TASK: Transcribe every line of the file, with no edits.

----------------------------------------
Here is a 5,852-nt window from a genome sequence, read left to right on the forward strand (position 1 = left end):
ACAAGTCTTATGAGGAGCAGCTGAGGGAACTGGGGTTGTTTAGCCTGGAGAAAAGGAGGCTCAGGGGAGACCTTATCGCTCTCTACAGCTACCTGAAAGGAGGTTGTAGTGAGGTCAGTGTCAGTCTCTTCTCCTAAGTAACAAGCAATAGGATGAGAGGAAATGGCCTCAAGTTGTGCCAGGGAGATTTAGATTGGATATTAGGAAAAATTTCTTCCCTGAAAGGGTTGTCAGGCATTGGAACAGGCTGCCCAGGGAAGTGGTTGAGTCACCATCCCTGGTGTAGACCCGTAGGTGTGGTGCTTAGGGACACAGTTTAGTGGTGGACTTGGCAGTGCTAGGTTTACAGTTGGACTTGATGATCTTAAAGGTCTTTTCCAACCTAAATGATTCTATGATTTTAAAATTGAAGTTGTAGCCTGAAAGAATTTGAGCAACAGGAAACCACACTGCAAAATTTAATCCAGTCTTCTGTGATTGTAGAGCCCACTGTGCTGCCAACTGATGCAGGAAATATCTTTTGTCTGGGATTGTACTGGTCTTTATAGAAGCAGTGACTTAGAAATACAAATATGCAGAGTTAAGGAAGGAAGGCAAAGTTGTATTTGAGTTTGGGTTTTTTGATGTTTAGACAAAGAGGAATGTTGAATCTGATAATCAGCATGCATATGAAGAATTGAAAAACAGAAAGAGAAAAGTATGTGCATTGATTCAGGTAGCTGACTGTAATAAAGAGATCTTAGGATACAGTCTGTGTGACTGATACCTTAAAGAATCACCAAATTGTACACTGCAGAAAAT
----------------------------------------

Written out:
Here is a 5,852-nt window from a genome sequence, read left to right on the forward strand (position 1 = left end):
ACAAGTCTTATGAGGAGCAGCTGAGGGAACTGGGGTTGTTTAGCCTGGAGAAAAGGAGGCTCAGGGGAGACCTTATCGCTCTCTACAGCTACCTGAAAGGAGGTTGTAGTGAGGTCAGTGTCAGTCTCTTCTCCTAAGTAACAAGCAATAGGATGAGAGGAAATGGCCTCAAGTTGTGCCAGGGAGATTTAGATTGGATATTAGGAAAAATTTCTTCCCTGAAAGGGTTGTCAGGCATTGGAACAGGCTGCCCAGGGAAGTGGTTGAGTCACCATCCCTGGTGTAGACCCGTAGGTGTGGTGCTTAGGGACACAGTTTAGTGGTGGACTTGGCAGTGCTAGGTTTACAGTTGGACTTGATGATCTTAAAGGTCTTTTCCAACCTAAATGATTCTATGATTTTAAAATTGAAGTTGTAGCCTGAAAGAATTTGAGCAACAGGAAACCACACTGCAAAATTTAATCCAGTCTTCTGTGATTGTAGAGCCCACTGTGCTGCCAACTGATGCAGGAAATATCTTTTGTCTGGGATTGTACTGGTCTTTATAGAAGCAGTGACTTAGAAATACAAATATGCAGAGTTAAGGAAGGAAGGCAAAGTTGTATTTGAGTTTGGGTTTTTTGATGTTTAGACAAAGAGGAATGTTGAATCTGATAATCAGCATGCATATGAAGAATTGAAAAACAGAAAGAGAAAAGTATGTGCATTGATTCAGGTAGCTGACTGTAATAAAGAGATCTTAGGATACAGTCTGTGTGACTGATACCTTAAAGAATCACCAAATTGTACACTGCAGAAAAT